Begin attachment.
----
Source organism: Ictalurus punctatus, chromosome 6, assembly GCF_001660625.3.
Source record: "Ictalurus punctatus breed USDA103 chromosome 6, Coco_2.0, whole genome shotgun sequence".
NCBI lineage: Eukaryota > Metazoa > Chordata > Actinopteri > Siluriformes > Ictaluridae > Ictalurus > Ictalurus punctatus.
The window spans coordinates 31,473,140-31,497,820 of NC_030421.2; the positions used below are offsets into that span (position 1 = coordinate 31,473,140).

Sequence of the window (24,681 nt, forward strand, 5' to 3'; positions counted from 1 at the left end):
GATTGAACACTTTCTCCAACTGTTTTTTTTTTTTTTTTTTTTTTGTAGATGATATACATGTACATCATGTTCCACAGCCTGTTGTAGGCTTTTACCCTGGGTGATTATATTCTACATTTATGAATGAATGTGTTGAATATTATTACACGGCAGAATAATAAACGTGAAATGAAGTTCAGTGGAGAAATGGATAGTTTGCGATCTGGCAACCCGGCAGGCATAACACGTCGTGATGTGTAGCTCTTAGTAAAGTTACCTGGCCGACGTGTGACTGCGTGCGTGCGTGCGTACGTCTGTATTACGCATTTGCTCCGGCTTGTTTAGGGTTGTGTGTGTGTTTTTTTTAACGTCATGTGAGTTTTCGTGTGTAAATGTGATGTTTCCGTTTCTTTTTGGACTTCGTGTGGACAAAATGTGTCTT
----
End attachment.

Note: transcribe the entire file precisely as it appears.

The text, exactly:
Source organism: Ictalurus punctatus, chromosome 6, assembly GCF_001660625.3.
Source record: "Ictalurus punctatus breed USDA103 chromosome 6, Coco_2.0, whole genome shotgun sequence".
NCBI lineage: Eukaryota > Metazoa > Chordata > Actinopteri > Siluriformes > Ictaluridae > Ictalurus > Ictalurus punctatus.
The window spans coordinates 31,473,140-31,497,820 of NC_030421.2; the positions used below are offsets into that span (position 1 = coordinate 31,473,140).

Sequence of the window (24,681 nt, forward strand, 5' to 3'; positions counted from 1 at the left end):
GATTGAACACTTTCTCCAACTGTTTTTTTTTTTTTTTTTTTTTTGTAGATGATATACATGTACATCATGTTCCACAGCCTGTTGTAGGCTTTTACCCTGGGTGATTATATTCTACATTTATGAATGAATGTGTTGAATATTATTACACGGCAGAATAATAAACGTGAAATGAAGTTCAGTGGAGAAATGGATAGTTTGCGATCTGGCAACCCGGCAGGCATAACACGTCGTGATGTGTAGCTCTTAGTAAAGTTACCTGGCCGACGTGTGACTGCGTGCGTGCGTGCGTACGTCTGTATTACGCATTTGCTCCGGCTTGTTTAGGGTTGTGTGTGTGTTTTTTTTAACGTCATGTGAGTTTTCGTGTGTAAATGTGATGTTTCCGTTTCTTTTTGGACTTCGTGTGGACAAAATGTGTCTT